Hey, nearly four out of five Americans “believe the nation is divided on the most important values.” And some experts claim that the nation is really a mash-up of almost a dozen different cultures where peopleincreasingly sort themselves into like-minded communities.” And, of yeah, in recent years, residents of both Texas and California have sincerely endeavored to secede from the union. 

Naturally, we’re all wondering about the root causes of this internecine madness. Well, as is usual when nations start rotting from the inside, the main problem is the age-old malady of bigotry.

Yes, many social scientists have concluded that America is “vulnerable to racism, tribalism, and conflicting visions of the way forward for our nation.” And it certainly doesn’t help that our deranged president “modeled violence as a way to advance politically,” which feeds right into the narrative of the hardcore right wing and fuels talk of armed conflict.

Indeed, ever since the protests at Charlottesville, it should be perfectly clear to even the most idealistic person that “white fear of demographic change is a powerful force” and that “there are several lines of evidence converging on the idea that America is becoming a more hostile place for immigrants and outsiders.”

If you need further proof, “research does find that in the age of Trump — the age that started with an assertion that Mexicans were sending rapists to the US — it’s becoming more acceptable to be outwardly prejudiced." 

It’s all very depressing, of course, and we are correct to wonder how America has so quickly devolved into a nation where racists feel pretty good about themselves, and hatred toward Muslims is shrugged off a conservative value.

Hell, there was a time (not so very long ago) when “psychologists feared that ‘social desirability bias’ — people unwilling to admit they’re prejudiced, for fear of being shamed — would prevent people from answering questions about prejudice truthfully.” But in this terrible new America, “people will readily admit to believing all sorts of vile things. And researchers don’t need to use implicit or subliminal measures to suss it all out.”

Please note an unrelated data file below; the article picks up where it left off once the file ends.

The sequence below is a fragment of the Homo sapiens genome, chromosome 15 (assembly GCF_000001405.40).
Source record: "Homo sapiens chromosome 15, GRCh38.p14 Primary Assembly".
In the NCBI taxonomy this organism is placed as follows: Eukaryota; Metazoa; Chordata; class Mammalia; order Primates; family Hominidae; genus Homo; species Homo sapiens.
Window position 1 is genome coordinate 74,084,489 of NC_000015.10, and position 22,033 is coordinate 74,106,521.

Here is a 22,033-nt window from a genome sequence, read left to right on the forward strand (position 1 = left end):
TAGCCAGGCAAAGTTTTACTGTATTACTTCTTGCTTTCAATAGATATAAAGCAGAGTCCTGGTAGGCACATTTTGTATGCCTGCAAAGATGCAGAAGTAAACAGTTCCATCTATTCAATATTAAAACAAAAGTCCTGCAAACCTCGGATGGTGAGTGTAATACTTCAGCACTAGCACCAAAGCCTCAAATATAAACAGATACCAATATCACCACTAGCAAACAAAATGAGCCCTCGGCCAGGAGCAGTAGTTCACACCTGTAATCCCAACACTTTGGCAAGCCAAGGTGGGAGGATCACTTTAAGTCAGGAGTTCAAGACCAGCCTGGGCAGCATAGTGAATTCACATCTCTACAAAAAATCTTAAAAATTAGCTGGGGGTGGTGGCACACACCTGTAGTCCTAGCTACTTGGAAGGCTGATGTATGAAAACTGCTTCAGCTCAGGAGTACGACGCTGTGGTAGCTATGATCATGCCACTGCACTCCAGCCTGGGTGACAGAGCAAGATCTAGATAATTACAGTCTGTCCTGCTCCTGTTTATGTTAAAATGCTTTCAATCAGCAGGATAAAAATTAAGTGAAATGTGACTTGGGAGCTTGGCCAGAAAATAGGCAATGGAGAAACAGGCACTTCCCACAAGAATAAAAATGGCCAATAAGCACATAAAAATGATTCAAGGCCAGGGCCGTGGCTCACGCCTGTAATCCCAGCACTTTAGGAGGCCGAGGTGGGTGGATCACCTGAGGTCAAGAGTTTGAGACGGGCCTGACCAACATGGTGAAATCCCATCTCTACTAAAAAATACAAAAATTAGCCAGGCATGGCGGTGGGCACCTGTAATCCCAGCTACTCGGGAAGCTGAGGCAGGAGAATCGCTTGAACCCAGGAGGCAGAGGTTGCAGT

This willingness to be horrible only verifies what progressives and ethnic minorities have been saying for years about a large subsection of America.

And yet, many media outlets still indulge in delusional thinking about Trump and his supporters. Despite mountains of anecdotal evidence — and in some cases, actual data-driven research — many commentators still dance around the issues of racism and xenophobia that characterizes Trump’s most ardent fans.

I mean, how many more studies do we need that show fictional “discrimination against whites was a core concern of Trump’s base”? No, it wasn’t a weak correlation or a side issue. It was a “core concern” of Trump’s support.

How often do we have to hear that “changing racial demographics of America contributed to Trump’s success as a presidential candidate among white Americans whose race/ethnicity is central to their identity”?

The truth is that there are millions of Americans who dream of an all-white country, one that is presumably 100 percent straight and Christian as well.

These are people who have never faced governmental or cultural oppression, and “who sat through the unit on the Second World War in their history class and looked at images of concentration camps and gas chambers and burning books and Anne Frank’s attic and still thought, well, hang on, maybe those Nazis had some interesting ideas.